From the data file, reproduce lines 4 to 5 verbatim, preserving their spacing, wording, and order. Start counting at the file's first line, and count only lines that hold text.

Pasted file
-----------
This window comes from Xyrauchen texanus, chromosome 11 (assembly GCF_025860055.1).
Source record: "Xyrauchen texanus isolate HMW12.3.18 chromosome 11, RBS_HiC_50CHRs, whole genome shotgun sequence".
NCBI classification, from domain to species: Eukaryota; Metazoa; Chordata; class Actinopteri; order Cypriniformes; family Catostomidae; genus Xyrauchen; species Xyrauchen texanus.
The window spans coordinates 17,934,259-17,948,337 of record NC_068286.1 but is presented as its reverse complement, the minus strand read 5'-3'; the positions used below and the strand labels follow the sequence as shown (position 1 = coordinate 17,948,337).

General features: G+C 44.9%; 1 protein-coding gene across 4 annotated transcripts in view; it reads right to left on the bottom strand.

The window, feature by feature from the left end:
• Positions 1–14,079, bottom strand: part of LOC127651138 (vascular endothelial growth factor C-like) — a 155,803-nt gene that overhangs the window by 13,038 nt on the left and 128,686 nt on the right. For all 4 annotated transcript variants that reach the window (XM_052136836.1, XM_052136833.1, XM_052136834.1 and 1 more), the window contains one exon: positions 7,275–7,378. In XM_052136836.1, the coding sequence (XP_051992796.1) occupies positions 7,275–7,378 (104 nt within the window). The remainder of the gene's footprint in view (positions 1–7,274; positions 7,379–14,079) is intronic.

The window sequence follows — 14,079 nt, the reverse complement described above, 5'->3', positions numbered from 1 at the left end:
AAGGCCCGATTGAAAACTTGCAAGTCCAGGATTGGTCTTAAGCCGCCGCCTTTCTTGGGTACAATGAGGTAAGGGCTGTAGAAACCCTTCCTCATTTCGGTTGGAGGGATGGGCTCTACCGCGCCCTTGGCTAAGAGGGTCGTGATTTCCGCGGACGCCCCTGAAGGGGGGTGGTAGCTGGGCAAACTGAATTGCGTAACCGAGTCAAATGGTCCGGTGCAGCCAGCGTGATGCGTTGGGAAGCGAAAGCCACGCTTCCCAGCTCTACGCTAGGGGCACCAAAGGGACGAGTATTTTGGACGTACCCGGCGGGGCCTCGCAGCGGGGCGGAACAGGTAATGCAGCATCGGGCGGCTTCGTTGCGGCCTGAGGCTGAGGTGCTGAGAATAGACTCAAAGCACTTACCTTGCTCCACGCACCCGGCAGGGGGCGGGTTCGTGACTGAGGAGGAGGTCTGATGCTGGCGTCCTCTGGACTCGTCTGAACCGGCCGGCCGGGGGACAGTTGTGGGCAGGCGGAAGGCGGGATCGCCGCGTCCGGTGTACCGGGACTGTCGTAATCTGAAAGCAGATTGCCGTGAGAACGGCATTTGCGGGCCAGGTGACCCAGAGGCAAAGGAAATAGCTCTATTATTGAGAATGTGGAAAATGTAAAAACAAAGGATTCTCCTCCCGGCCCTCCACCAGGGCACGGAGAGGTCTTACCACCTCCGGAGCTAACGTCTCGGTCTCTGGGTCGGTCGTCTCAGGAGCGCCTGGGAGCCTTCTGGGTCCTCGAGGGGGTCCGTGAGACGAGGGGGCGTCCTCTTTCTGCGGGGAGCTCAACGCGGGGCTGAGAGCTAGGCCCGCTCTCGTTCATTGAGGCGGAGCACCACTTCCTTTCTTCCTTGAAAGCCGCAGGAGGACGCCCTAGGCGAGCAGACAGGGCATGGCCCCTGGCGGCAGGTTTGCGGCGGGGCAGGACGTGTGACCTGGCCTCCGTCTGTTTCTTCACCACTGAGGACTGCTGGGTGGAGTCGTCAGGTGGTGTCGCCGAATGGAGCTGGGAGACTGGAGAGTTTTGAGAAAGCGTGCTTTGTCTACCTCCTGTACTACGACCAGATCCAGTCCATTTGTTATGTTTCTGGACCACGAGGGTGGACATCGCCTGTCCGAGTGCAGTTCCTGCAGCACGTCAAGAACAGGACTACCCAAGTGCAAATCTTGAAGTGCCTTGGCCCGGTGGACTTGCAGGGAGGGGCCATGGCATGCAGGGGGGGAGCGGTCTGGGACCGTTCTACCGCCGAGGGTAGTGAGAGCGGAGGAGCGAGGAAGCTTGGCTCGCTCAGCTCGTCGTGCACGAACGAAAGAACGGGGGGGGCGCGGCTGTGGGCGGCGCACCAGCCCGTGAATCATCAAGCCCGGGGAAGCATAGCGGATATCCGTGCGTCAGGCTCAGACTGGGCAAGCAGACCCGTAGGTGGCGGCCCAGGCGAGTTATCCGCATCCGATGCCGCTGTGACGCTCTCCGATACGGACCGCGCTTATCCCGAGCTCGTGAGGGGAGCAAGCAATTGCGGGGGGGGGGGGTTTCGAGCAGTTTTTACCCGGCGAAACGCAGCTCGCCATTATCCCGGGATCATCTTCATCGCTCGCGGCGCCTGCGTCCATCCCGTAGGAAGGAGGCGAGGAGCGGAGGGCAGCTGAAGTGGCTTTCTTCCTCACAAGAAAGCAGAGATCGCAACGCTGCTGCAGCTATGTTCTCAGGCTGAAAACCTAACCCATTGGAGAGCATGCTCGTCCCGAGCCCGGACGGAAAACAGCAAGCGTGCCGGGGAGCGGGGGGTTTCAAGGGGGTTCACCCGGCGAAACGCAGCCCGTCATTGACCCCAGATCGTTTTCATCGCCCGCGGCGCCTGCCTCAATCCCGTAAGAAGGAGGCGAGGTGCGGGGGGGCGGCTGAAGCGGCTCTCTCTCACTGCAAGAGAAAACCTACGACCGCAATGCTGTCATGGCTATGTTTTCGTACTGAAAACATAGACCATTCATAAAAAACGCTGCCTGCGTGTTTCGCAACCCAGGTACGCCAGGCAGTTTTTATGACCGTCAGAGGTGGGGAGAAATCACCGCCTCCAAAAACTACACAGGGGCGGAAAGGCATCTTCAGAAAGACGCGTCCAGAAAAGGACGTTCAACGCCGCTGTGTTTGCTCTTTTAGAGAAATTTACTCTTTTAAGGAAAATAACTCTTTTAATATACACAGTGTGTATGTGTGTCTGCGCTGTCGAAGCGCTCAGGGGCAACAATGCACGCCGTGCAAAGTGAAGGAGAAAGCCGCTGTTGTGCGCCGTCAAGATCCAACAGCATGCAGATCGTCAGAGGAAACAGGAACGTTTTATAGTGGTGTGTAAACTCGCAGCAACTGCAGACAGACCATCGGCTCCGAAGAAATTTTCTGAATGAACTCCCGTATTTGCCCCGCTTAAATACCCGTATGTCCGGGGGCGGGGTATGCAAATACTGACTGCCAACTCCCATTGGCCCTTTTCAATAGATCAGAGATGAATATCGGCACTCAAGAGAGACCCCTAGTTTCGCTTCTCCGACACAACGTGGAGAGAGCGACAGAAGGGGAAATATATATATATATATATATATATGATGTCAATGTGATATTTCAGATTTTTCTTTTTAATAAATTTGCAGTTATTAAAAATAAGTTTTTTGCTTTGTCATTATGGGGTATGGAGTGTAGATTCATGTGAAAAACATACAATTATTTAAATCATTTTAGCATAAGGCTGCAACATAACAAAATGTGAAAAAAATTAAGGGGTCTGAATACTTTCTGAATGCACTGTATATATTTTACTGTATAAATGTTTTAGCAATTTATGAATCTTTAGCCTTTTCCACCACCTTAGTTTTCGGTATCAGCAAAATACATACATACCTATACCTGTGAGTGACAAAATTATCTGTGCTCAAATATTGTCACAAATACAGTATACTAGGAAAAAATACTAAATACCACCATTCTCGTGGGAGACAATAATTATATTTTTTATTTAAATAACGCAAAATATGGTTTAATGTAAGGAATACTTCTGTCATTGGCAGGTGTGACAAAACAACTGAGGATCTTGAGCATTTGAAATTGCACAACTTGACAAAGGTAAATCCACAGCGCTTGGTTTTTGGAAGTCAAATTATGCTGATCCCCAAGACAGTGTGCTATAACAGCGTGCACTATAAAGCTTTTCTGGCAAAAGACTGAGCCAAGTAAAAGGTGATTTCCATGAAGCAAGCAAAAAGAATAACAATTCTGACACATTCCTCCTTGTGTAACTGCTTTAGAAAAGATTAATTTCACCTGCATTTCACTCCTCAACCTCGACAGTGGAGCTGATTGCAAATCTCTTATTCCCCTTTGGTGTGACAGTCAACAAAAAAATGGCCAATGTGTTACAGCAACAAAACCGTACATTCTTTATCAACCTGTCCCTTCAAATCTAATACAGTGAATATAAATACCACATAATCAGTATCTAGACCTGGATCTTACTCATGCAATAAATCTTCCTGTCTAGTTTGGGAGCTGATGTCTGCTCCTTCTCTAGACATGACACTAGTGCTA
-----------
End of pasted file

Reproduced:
The window spans coordinates 17,934,259-17,948,337 of record NC_068286.1 but is presented as its reverse complement, the minus strand read 5'-3'; the positions used below and the strand labels follow the sequence as shown (position 1 = coordinate 17,948,337).

General features: G+C 44.9%; 1 protein-coding gene across 4 annotated transcripts in view; it reads right to left on the bottom strand.